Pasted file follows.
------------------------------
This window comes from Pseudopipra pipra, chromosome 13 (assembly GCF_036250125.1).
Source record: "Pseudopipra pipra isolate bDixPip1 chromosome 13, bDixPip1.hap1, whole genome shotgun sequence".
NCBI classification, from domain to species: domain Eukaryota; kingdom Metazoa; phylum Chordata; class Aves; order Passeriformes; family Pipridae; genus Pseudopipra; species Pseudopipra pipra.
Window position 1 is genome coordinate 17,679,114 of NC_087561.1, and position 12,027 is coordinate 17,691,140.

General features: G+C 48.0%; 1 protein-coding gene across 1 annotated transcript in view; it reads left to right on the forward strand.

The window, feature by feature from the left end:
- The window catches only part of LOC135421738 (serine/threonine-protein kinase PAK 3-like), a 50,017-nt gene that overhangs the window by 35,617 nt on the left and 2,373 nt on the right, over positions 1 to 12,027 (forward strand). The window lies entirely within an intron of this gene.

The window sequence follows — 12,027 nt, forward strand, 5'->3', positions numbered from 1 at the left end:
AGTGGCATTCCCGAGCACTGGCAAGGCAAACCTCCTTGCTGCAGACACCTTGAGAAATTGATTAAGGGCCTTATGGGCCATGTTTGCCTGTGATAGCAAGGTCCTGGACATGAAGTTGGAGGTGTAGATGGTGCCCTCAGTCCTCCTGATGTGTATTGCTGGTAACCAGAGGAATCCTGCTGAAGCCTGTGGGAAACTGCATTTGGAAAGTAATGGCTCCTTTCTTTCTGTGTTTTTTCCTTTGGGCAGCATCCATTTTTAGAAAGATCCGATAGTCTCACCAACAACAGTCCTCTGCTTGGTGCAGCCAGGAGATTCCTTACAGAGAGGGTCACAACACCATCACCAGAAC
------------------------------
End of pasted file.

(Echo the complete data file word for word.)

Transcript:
This window comes from Pseudopipra pipra, chromosome 13 (assembly GCF_036250125.1).
Source record: "Pseudopipra pipra isolate bDixPip1 chromosome 13, bDixPip1.hap1, whole genome shotgun sequence".
NCBI classification, from domain to species: domain Eukaryota; kingdom Metazoa; phylum Chordata; class Aves; order Passeriformes; family Pipridae; genus Pseudopipra; species Pseudopipra pipra.
Window position 1 is genome coordinate 17,679,114 of NC_087561.1, and position 12,027 is coordinate 17,691,140.

General features: G+C 48.0%; 1 protein-coding gene across 1 annotated transcript in view; it reads left to right on the forward strand.

The window, feature by feature from the left end:
- The window catches only part of LOC135421738 (serine/threonine-protein kinase PAK 3-like), a 50,017-nt gene that overhangs the window by 35,617 nt on the left and 2,373 nt on the right, over positions 1 to 12,027 (forward strand). The window lies entirely within an intron of this gene.

The window sequence follows — 12,027 nt, forward strand, 5'->3', positions numbered from 1 at the left end:
AGTGGCATTCCCGAGCACTGGCAAGGCAAACCTCCTTGCTGCAGACACCTTGAGAAATTGATTAAGGGCCTTATGGGCCATGTTTGCCTGTGATAGCAAGGTCCTGGACATGAAGTTGGAGGTGTAGATGGTGCCCTCAGTCCTCCTGATGTGTATTGCTGGTAACCAGAGGAATCCTGCTGAAGCCTGTGGGAAACTGCATTTGGAAAGTAATGGCTCCTTTCTTTCTGTGTTTTTTCCTTTGGGCAGCATCCATTTTTAGAAAGATCCGATAGTCTCACCAACAACAGTCCTCTGCTTGGTGCAGCCAGGAGATTCCTTACAGAGAGGGTCACAACACCATCACCAGAAC